“I was happiest when I was all alone — and it was very late at night, and I was walking up the hill after having helped put The Sun to bed. All the other University people, teachers and students alike, were asleep. They had been playing games all day long with what was known about real life. ... We on The Sun were already in the midst of real life. By God, if we weren’t!”
— Kurt Vonnegut Jr. ’44, Sun Associate Editor 1943
It’s easy to get caught up in the day to day of life at Cornell and lose sight of the bigger picture. Especially for us editors of The Cornell Daily Sun.
Here on the Hill, we spend our days pretending to be real students: trudging to class on minimal amounts of sleep, chugging coffee and sometimes taking a couple notes. In the back of our minds, though, is not whether or not we’ll pass a prelim, or what grade we’ll get on a paper. Instead we’re thinking of how to articulate a perfect lede or write an epic headline. We’re immersed in the real world production of a daily newspaper, and that’s often a hard thing to realize amidst the arduous grind that is our lives.
That’s what makes this last night of publication special. As we — the 127th editorial board of The Sun — put our last newspaper to bed, we are finally struck with the harsh reality of what life will soon be like when we don’t have to wait until 2 a.m. to head to the library to start our homework, only to be disrupted by an angry early morning phone call from the press office. This night is time for reflection. To come together as a board one last time to talk about how truly formative this experience has been in our lives.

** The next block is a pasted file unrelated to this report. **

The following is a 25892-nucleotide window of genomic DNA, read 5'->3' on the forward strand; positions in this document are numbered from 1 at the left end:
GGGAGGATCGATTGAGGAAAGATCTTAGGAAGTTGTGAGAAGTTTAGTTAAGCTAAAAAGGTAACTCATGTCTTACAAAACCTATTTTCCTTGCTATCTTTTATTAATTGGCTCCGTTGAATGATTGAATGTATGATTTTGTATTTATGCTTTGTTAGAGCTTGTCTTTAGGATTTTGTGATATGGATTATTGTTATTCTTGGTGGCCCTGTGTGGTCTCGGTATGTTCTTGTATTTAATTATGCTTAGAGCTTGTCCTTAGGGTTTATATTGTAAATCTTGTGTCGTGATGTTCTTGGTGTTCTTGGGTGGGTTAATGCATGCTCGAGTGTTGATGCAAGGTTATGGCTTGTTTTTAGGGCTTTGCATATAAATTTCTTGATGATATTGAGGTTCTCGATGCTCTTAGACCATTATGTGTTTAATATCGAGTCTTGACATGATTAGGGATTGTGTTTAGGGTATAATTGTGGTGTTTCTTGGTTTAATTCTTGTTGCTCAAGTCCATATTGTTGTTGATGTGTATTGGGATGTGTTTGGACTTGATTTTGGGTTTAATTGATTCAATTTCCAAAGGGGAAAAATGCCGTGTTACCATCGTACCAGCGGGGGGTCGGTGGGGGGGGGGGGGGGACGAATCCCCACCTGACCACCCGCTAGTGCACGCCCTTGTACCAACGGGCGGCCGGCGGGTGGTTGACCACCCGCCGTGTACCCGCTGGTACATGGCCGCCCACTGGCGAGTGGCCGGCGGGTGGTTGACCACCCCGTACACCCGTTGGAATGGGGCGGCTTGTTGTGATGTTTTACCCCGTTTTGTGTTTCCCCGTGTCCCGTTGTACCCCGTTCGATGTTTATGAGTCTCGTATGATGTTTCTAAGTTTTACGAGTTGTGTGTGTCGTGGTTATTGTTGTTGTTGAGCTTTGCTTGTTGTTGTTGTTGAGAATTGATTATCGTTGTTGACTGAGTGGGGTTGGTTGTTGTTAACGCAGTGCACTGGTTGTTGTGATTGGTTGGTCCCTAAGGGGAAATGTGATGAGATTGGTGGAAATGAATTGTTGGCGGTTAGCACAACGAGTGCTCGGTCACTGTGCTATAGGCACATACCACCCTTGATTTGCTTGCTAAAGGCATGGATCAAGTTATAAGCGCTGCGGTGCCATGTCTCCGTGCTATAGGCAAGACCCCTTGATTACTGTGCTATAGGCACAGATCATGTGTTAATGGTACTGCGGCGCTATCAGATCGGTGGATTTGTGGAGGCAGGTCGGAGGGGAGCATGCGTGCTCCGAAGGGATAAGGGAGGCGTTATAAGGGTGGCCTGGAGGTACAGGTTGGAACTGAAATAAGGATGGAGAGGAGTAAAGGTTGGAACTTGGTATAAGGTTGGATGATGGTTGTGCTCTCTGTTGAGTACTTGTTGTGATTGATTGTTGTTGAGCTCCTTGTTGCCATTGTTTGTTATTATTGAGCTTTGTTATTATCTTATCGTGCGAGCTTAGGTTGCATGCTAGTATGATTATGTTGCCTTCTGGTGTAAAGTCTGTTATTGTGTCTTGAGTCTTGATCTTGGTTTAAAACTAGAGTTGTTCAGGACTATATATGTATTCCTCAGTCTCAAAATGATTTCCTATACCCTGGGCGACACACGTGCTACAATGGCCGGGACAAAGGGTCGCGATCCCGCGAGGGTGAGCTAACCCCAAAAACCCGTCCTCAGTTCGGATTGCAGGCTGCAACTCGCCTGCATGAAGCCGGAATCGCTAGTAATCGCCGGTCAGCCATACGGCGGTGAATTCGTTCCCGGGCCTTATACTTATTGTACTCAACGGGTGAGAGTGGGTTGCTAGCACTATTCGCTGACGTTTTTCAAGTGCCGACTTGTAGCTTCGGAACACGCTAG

The Sun, of course, has grown a lot since Vonnegut’s day. We no longer hire “linotype” machine operators to create lines of type in molten lead and we don’t rely on a “mustrun” hung in Goldwin Smith to assign writers to stories. But at the core, what we do is exactly the same. We ask tough questions and stay on the ball. We stay up late and watch on as the community goes about daily life. We look forward to every day the The Sun comes out, and we’ll continue to, even after we’ve moved past college life. And that’s what makes being part of this organization so special.
With that, we’re signing off. We know the 128th editorial board will do miraculous things and we wish them the best of luck. The Sun inspired us in ways we never thought were possible, and we will remember it for the rest of our lives.